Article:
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"I Won't Freak Out This Time"

satanstompingcaterpillars: are they pagans, or just extremely creative? Meet the enigma behind "the autumn kaleidoscope got changed" (album, sing to us.), the most poignant and captivating album of recent years.

On the evening of Friday, October 19, 2001, I learned a fairly critical lesson: Nobody respects a man dressed as Raggedy Anne. I was either scorned by bigots, or molested by lecherous swine who mistakenly assumed I was one of Them.

Tom and Ken Fec certainly weren’t impressed by my attire. The cousins, Pittsburgh natives who call themselves satanstompingcaterpillars, seemed disgusted upon meeting me, and uncomfortable sitting next to me at our table in the Beehive Coffeehouse. To alleviate the tension, I started the interview on a gentle note by asking Tom, “What’s your favorite color?”

“I don’t have a favorite color!” he snapped, “What do you know about colors, anyway?! Your lipstick doesn’t even match your mascara!” With that, he jumped up, and stormed out of the café.

“What’s your problem?!” Ken barked, “How dare you speak to us about colors; what’s wrong with you?!” Then he too left and joined Tom outside. They returned five minutes later, and sat down, Tom’s eyes glowing an eerie tint that is only seen in a Jedi.

"Here's the deal," Tom growled, "Don't ever ask me about colors again or I'll thump your skull for you."

Thus, I moved on.

ME- Who would you say your main influences are?

TOM- Honestly, Flaming Lips changed the way I looked at alot of things, “The Soft Bulletin,” that came out when I was making “The Anti-Freakout Method.”

ME- That show was the most amazing thing I've ever seen in my life, up at Metropol.

TOM- I don't want to say a single album changed everything, but if there is, it's “The Soft Bulletin.”

ME- What did they do that changed your course?

TOM- The music was just so different, it was all about Life, every aspect of Life was in the album, and it was just so different, it hit me. I'm sure there were so many other albums out there that were like that, but at that time, I was ready to understand it.

ME- So, what's this thing called Allegheny White Fish?

TOM- That was like our evil alter-ego, in the past.

KEN- Allegheny White Fish was just ridiculous fun- no seriousness went to it at all.

ME- Was it more hard-core?

TOM- It was real loud and noisy.

KEN- It's the extreme opposite of what we're doing right now.

ME- When did you guys first start getting into music?

KEN- He (Tom) was in it long before me.

TOM- That's a long story. I don't remember if I was in tenth or eleventh grade, it was '96, but my other cousin and I started it. He taught me how to play guitar, and it went from there. Basically, he wanted to start it, he started a band, and then he was on a ton of drugs, and his songs got really, really...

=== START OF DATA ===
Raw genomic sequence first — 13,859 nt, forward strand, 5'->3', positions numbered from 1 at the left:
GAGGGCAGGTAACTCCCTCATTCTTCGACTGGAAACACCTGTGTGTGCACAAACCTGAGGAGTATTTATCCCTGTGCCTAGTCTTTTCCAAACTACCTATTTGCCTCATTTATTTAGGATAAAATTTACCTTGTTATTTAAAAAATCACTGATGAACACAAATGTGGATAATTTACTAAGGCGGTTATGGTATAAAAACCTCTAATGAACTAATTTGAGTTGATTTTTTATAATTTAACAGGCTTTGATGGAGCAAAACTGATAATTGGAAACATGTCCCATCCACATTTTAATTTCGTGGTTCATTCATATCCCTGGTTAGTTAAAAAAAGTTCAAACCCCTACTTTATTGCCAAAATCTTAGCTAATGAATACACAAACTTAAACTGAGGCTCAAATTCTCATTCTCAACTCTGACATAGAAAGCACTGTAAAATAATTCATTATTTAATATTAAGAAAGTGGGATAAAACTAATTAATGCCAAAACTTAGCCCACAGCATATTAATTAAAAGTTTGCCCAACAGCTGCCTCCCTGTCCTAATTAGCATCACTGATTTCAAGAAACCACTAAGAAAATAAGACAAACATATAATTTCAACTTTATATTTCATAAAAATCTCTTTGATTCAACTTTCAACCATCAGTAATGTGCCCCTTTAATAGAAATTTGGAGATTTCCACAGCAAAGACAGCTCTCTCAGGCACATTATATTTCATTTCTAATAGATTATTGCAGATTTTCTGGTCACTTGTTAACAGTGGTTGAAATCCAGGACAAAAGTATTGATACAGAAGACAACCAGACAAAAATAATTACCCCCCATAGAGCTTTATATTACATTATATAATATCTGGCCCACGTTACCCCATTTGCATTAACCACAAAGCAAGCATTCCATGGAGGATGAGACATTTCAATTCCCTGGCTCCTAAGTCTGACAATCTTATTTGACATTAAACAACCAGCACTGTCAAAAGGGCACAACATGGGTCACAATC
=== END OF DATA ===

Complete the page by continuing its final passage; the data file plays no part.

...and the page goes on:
KEN- Disturbing.

TOM- Yea, and they weren't songs any more, and I think the last song that he wrote, he was sitting in his basement singing, “I want to kill myself,” and just hitting the guitar...

Ken is hesitant to sit next to me.

KEN- He was just about off the edge at that point.

TOM- Yea. That was right before he tried to kill himself.

KEN- Now he just burns himself with cigarettes.

TOM- It used to be me and him wrote the songs- he wrote his songs, I wrote my songs, and we wrote songs together.

KEN- You can hear it in the earlier albums- there's a distinct difference between the sounds throughout the album.

TOM- Yea, and as they went on, he would have less to do with it.

KEN- Before I joined with these guys, I was in a metal band. I got into the band in late '98, and it was us three, and I saw it when I first got there that he was kind of...off. What happened was, we were practicing one night, just so we had our stuff together, because we were finally going to be playing out. I remember that night distinctly...

TOM- Same here.

KEN- We were down in my parents’ basement practicing, and I look over, and he had stopped drumming completely and started banging his head off the wall, broke his one drumstick, and we kept playing. He got off his drumstool, and put his head on the floor, and we could tell that he'd just broke.

TOM- We have it on tape. You can hear a person deteriorating and going crazy.

KEN- It's so bad. You can hear at the beginning that he was keeping a drum-beat, and at the end you can hear it: you hear him hit the symbol that broke his drumstick, and he starts banging his head on the wall. And we just kept playing. It's pretty sick. I haven't heard it in a long time.

TOM- Um, he had to go, obviously. That's when satanstompingcaterpillars happened, my mood changed, and he was gone. Near the end of making “Anti-Freakout,” I sort of started to get serious, and that CD is like a mix between insanity and seriousness...

KEN- That's why it's called “Anti-Freakout.” At the beginning of it, the first five or six songs are absolutely insane, but when he started writing really personal songs, it “anti-freaked” him. That was the whole idea. That's where “Flower Slides” came from.